Current Nature: The Wicked W-ACK-Y Island Weather

Libby Buck •

1 Red Sky at Night LLNF Property L Buck
Red sky at night at the Linda Loring Nature Foundation.

One of the most frequently discussed topics on the island is “Where do you get your weather?” Everyone has their trusted app, website, or local weather forecaster that they depend on to give them accurate predictions. Nantucket has always had unpredictable weather patterns; one day, torrential downpours may be predicted, but then the winds will shift, and the storm will bypass the island completely, leaving only clear and sunny skies. There is also Nantucket’s famous fog, the Grey Lady, who is known to either overstay her welcome or disappear without even saying goodbye. One of my co-worker’s favorite sayings is, “If you want to experience all four seasons of weather in one day, head to Nantucket.” Since the weather can change so dramatically, it is best to prepare as much as possible in advance.

Sailors and fishermen alike need to be ready for the weather ahead. There is a vast difference between calm waters and stormy seas, both for safety and enjoyment purposes. “Red sky at night, sailors' delight. Red sky in morning, sailors take warning” is a famous saying that has been recounted by sailors for longer than anyone can remember. Today, skilled mariners will monitor the marine forecast issued by NOAA (National Oceanic Atmospheric Administration) on their VHF radios, which gives the weather, wind, and wave height. The NOAA weather website is also a great way to stay on top of the local forecast. If you are curious about wind speed and direction, many people trust Ventusky, which has interactive maps about the wind and other parameters.

The Linda Loring Nature Foundation (LLNF) contributes data to NOAA, which feeds into their weather predictions through our NOAA COOP station, the Cooperative Weather Observer (COOP) program. More than 10,000 volunteers take daily weather observations around the country through the COOP program. The COOP program is the nation’s largest and oldest weather network. It was established in 1891 to formalize the collection of meteorological observations and record climate conditions in the United States based on the ideas of Thomas Jefferson.

4 New Weather Station LLNF L Buck
LLNF’s new personal weather station, Wunderground Station ID: KMANANTU111

Before the advancement of scientific weather instruments and radar, many relied upon the predictions in the Farmer’s Almanac. They use a “mathematical and astronomical formula that considers various factors, including sunspot activity, tidal action of the Moon, positions of the planets, and proprietary equations” for their extended forecast. For 2023, The Farmer’s Almanac has predicted that our region, the Northeast, will have a scorching dry summer. Everyone better stock up on sunscreen and make sure your plants get extra water.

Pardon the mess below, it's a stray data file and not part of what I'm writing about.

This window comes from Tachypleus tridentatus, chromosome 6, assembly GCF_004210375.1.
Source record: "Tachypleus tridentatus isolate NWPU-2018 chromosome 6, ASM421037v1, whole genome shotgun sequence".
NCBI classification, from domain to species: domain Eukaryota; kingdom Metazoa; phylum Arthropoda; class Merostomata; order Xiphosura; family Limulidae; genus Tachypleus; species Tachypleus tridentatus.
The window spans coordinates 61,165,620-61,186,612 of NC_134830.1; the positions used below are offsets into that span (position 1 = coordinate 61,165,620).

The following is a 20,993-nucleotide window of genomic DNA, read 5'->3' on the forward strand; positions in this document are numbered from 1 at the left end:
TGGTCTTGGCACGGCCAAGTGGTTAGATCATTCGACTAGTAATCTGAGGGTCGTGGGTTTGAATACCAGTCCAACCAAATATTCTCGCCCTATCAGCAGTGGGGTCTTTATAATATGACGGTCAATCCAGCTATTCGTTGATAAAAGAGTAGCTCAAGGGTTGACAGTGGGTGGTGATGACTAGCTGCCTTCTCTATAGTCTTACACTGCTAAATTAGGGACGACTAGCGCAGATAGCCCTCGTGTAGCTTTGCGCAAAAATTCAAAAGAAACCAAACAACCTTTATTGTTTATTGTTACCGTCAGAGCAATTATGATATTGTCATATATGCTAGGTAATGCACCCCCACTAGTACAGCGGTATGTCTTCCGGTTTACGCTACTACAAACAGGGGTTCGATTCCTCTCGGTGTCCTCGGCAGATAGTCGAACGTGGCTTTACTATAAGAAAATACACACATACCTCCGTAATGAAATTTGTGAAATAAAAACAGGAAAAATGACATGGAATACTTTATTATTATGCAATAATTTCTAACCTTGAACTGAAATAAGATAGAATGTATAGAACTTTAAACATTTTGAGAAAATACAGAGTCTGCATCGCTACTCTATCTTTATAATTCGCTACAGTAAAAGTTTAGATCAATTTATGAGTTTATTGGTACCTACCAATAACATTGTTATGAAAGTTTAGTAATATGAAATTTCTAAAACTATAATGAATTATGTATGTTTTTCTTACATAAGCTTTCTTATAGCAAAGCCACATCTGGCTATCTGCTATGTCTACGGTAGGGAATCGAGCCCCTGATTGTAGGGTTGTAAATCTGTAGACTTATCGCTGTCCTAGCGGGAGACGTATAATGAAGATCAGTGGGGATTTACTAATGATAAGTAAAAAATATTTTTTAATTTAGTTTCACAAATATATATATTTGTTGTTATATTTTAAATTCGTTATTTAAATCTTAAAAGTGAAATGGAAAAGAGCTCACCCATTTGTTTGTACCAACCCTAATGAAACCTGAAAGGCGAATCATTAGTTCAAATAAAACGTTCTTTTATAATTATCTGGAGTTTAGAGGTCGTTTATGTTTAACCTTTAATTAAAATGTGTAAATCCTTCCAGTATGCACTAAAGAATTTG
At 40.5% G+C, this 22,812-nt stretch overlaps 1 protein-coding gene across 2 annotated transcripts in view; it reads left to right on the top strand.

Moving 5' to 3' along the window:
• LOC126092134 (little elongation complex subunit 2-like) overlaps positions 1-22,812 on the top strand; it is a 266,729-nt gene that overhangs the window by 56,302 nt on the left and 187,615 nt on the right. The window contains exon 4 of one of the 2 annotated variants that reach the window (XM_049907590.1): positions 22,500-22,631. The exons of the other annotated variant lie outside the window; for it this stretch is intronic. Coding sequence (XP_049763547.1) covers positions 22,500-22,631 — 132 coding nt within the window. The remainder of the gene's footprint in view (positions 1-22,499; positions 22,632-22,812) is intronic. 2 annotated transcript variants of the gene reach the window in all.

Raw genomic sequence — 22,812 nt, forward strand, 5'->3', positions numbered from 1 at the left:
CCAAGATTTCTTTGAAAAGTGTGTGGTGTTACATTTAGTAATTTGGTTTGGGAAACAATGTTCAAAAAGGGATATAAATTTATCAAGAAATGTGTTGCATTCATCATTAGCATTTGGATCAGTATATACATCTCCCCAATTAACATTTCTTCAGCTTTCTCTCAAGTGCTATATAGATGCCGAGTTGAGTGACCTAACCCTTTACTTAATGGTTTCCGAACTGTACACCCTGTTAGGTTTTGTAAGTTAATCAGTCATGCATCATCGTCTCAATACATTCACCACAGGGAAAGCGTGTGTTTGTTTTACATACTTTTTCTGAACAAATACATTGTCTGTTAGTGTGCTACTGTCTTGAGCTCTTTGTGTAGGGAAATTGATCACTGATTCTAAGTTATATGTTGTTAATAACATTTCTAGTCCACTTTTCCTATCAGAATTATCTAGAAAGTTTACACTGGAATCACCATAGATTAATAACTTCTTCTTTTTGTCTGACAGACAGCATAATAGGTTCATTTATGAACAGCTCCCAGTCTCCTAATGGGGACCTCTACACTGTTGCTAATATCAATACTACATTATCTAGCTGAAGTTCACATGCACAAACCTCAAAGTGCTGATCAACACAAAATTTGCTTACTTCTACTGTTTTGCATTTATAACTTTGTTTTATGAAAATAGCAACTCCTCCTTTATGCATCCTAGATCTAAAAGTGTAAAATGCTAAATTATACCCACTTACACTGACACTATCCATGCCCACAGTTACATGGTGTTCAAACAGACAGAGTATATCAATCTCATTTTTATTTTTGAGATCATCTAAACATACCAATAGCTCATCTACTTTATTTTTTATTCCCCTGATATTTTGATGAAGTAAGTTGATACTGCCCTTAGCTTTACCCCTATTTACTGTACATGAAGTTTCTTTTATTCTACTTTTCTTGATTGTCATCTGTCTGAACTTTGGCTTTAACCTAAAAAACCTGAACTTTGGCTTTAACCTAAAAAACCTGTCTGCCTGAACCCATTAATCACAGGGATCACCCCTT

For those of you that enjoy gardening or want to know more about precipitation, CoCoRaHS is a collaborative network that has been documenting rain, hail, and snow for years. The Linda Loring Nature Foundation was the first site on the island, and we have been contributing to this program since 2014. Since then, a few other sites have popped up, including one at the Nantucket New School and one in ‘Sconset. You can join the project for free (plus the cost of a certified rain gauge) or check out their website for maps of precipitation locally. LLNF is also a National Atmospheric Deposition Program (NADP) Collection Site. As part of this project, staff from the Nantucket Land Council collect a rain sample every week from the station at the LLNF property and ship it off the island for chemical analysis. It’s just as important to know what’s in the precipitation as well as how much there is.

Wunderground is another excellent weather source, and the information is collected from over 250,000 Personal Weather Stations globally, giving real live data information. “A personal weather station is a set of weather measuring instruments that you can install at your own home or business. The number of instruments can vary, but most personal weather stations include instruments to measure temperature, relative humidity, pressure, rainfall, and wind speed and direction.” We recently installed our own weather station at LLNF, and we have joined the Wunderground Network! To access our latest weather information, search our weather station: KMANANTU111; make sure to save it as a favorite.

Now you know all the latest apps and websites you can choose from on the island. You should always be prepared for rapid weather changes, and who knows, maybe you, too, will get to meet the famous Grey Lady.

Stay tuned for more editions of Current Nature, a bi-weekly column featuring seasonal topics, natural history information, and advice on the outdoors from the staff at the Linda Loring Nature Foundation.

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